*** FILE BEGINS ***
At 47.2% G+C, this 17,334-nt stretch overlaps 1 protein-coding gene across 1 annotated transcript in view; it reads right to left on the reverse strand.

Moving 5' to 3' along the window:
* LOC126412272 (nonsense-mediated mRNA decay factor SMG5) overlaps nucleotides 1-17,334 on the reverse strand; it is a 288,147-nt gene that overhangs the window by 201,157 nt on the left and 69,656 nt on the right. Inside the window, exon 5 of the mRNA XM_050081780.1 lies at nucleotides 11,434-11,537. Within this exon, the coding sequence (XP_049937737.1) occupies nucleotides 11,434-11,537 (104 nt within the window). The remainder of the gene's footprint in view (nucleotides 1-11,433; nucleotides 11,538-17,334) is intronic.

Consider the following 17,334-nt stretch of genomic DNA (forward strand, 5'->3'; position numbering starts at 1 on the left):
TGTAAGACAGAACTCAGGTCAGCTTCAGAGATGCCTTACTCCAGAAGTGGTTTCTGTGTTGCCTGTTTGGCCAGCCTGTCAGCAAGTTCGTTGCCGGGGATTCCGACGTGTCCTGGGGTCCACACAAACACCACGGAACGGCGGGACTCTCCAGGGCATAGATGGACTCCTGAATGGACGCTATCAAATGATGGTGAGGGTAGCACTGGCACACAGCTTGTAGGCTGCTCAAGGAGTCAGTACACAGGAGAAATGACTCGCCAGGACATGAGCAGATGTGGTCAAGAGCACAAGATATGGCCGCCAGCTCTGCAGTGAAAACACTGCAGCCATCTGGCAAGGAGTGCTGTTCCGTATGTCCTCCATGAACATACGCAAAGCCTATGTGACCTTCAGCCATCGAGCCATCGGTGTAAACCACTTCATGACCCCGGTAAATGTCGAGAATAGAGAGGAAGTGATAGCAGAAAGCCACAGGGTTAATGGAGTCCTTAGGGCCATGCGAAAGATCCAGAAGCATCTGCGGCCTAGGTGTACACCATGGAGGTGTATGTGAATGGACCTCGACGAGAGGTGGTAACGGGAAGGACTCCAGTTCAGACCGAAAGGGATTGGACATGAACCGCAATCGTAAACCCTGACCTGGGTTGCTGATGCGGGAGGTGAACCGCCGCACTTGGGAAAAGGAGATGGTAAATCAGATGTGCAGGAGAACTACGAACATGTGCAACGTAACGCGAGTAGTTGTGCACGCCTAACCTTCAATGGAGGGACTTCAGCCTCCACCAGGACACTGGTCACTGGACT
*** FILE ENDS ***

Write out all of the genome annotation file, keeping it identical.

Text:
At 47.2% G+C, this 17,334-nt stretch overlaps 1 protein-coding gene across 1 annotated transcript in view; it reads right to left on the reverse strand.

Moving 5' to 3' along the window:
* LOC126412272 (nonsense-mediated mRNA decay factor SMG5) overlaps nucleotides 1-17,334 on the reverse strand; it is a 288,147-nt gene that overhangs the window by 201,157 nt on the left and 69,656 nt on the right. Inside the window, exon 5 of the mRNA XM_050081780.1 lies at nucleotides 11,434-11,537. Within this exon, the coding sequence (XP_049937737.1) occupies nucleotides 11,434-11,537 (104 nt within the window). The remainder of the gene's footprint in view (nucleotides 1-11,433; nucleotides 11,538-17,334) is intronic.

Consider the following 17,334-nt stretch of genomic DNA (forward strand, 5'->3'; position numbering starts at 1 on the left):
TGTAAGACAGAACTCAGGTCAGCTTCAGAGATGCCTTACTCCAGAAGTGGTTTCTGTGTTGCCTGTTTGGCCAGCCTGTCAGCAAGTTCGTTGCCGGGGATTCCGACGTGTCCTGGGGTCCACACAAACACCACGGAACGGCGGGACTCTCCAGGGCATAGATGGACTCCTGAATGGACGCTATCAAATGATGGTGAGGGTAGCACTGGCACACAGCTTGTAGGCTGCTCAAGGAGTCAGTACACAGGAGAAATGACTCGCCAGGACATGAGCAGATGTGGTCAAGAGCACAAGATATGGCCGCCAGCTCTGCAGTGAAAACACTGCAGCCATCTGGCAAGGAGTGCTGTTCCGTATGTCCTCCATGAACATACGCAAAGCCTATGTGACCTTCAGCCATCGAGCCATCGGTGTAAACCACTTCATGACCCCGGTAAATGTCGAGAATAGAGAGGAAGTGATAGCAGAAAGCCACAGGGTTAATGGAGTCCTTAGGGCCATGCGAAAGATCCAGAAGCATCTGCGGCCTAGGTGTACACCATGGAGGTGTATGTGAATGGACCTCGACGAGAGGTGGTAACGGGAAGGACTCCAGTTCAGACCGAAAGGGATTGGACATGAACCGCAATCGTAAACCCTGACCTGGGTTGCTGATGCGGGAGGTGAACCGCCGCACTTGGGAAAAGGAGATGGTAAATCAGATGTGCAGGAGAACTACGAACATGTGCAACGTAACGCGAGTAGTTGTGCACGCCTAACCTTCAATGGAGGGACTTCAGCCTCCACCAGGACACTGGTCACTGGACT